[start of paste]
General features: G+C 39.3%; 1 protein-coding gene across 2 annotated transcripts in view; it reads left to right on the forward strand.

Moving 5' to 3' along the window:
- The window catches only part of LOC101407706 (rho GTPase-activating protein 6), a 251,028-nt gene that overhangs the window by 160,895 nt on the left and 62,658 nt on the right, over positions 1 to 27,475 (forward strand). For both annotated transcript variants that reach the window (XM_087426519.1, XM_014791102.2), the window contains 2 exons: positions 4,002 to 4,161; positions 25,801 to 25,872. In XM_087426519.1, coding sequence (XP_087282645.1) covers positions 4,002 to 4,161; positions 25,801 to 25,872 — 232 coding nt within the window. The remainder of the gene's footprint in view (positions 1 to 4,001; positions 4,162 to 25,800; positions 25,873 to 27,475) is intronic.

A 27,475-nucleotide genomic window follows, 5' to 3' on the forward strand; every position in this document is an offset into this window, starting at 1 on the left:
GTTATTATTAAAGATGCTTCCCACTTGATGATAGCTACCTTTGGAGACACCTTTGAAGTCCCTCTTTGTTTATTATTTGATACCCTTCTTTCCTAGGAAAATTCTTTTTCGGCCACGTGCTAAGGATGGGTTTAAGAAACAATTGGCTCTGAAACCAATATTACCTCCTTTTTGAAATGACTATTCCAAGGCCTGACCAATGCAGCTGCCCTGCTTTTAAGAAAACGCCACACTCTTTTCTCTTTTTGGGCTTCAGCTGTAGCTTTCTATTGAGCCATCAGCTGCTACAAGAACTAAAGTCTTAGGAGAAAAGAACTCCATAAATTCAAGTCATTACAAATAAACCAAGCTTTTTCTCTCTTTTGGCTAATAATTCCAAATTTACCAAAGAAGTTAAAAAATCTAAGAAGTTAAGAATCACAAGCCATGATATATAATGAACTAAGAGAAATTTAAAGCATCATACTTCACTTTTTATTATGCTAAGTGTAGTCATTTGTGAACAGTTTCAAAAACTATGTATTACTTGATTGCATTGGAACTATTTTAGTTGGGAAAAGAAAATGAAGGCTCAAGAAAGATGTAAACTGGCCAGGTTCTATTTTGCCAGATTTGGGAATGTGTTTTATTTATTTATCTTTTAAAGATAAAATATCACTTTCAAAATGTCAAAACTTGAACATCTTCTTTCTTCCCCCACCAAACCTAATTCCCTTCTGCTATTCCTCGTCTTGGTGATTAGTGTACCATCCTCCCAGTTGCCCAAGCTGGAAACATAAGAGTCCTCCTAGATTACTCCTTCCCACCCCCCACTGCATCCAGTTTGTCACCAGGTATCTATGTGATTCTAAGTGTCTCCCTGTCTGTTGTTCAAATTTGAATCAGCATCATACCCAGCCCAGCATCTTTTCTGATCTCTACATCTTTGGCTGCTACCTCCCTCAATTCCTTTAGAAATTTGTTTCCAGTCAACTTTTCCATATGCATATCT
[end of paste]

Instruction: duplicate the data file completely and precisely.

General features: G+C 39.3%; 1 protein-coding gene across 2 annotated transcripts in view; it reads left to right on the forward strand.

Moving 5' to 3' along the window:
- The window catches only part of LOC101407706 (rho GTPase-activating protein 6), a 251,028-nt gene that overhangs the window by 160,895 nt on the left and 62,658 nt on the right, over positions 1 to 27,475 (forward strand). For both annotated transcript variants that reach the window (XM_087426519.1, XM_014791102.2), the window contains 2 exons: positions 4,002 to 4,161; positions 25,801 to 25,872. In XM_087426519.1, coding sequence (XP_087282645.1) covers positions 4,002 to 4,161; positions 25,801 to 25,872 — 232 coding nt within the window. The remainder of the gene's footprint in view (positions 1 to 4,001; positions 4,162 to 25,800; positions 25,873 to 27,475) is intronic.

A 27,475-nucleotide genomic window follows, 5' to 3' on the forward strand; every position in this document is an offset into this window, starting at 1 on the left:
GTTATTATTAAAGATGCTTCCCACTTGATGATAGCTACCTTTGGAGACACCTTTGAAGTCCCTCTTTGTTTATTATTTGATACCCTTCTTTCCTAGGAAAATTCTTTTTCGGCCACGTGCTAAGGATGGGTTTAAGAAACAATTGGCTCTGAAACCAATATTACCTCCTTTTTGAAATGACTATTCCAAGGCCTGACCAATGCAGCTGCCCTGCTTTTAAGAAAACGCCACACTCTTTTCTCTTTTTGGGCTTCAGCTGTAGCTTTCTATTGAGCCATCAGCTGCTACAAGAACTAAAGTCTTAGGAGAAAAGAACTCCATAAATTCAAGTCATTACAAATAAACCAAGCTTTTTCTCTCTTTTGGCTAATAATTCCAAATTTACCAAAGAAGTTAAAAAATCTAAGAAGTTAAGAATCACAAGCCATGATATATAATGAACTAAGAGAAATTTAAAGCATCATACTTCACTTTTTATTATGCTAAGTGTAGTCATTTGTGAACAGTTTCAAAAACTATGTATTACTTGATTGCATTGGAACTATTTTAGTTGGGAAAAGAAAATGAAGGCTCAAGAAAGATGTAAACTGGCCAGGTTCTATTTTGCCAGATTTGGGAATGTGTTTTATTTATTTATCTTTTAAAGATAAAATATCACTTTCAAAATGTCAAAACTTGAACATCTTCTTTCTTCCCCCACCAAACCTAATTCCCTTCTGCTATTCCTCGTCTTGGTGATTAGTGTACCATCCTCCCAGTTGCCCAAGCTGGAAACATAAGAGTCCTCCTAGATTACTCCTTCCCACCCCCCACTGCATCCAGTTTGTCACCAGGTATCTATGTGATTCTAAGTGTCTCCCTGTCTGTTGTTCAAATTTGAATCAGCATCATACCCAGCCCAGCATCTTTTCTGATCTCTACATCTTTGGCTGCTACCTCCCTCAATTCCTTTAGAAATTTGTTTCCAGTCAACTTTTCCATATGCATATCT